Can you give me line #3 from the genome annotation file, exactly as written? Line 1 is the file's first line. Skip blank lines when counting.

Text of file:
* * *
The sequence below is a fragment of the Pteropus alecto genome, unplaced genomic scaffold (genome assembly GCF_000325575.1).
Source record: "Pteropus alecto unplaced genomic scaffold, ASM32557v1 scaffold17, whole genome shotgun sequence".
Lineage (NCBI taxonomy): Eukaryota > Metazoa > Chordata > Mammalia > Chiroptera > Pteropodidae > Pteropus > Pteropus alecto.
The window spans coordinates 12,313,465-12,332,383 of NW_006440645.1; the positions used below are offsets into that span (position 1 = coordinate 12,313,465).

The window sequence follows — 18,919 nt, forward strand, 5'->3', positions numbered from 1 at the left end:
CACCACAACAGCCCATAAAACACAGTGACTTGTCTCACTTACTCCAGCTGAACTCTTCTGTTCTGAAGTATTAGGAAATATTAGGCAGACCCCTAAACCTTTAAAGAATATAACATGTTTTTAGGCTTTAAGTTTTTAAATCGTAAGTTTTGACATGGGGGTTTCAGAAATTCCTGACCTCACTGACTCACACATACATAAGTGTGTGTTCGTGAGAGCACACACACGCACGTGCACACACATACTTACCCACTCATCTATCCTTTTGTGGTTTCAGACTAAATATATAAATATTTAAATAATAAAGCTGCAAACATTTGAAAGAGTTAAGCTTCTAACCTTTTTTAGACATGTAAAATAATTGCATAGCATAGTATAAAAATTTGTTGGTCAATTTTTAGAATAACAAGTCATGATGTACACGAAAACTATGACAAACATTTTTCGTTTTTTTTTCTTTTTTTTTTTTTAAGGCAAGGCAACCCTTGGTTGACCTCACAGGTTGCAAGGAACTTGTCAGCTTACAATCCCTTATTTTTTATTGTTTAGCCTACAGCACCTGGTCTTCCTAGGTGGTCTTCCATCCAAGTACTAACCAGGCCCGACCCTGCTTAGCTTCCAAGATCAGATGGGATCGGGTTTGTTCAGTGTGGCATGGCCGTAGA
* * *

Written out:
Lineage (NCBI taxonomy): Eukaryota > Metazoa > Chordata > Mammalia > Chiroptera > Pteropodidae > Pteropus > Pteropus alecto.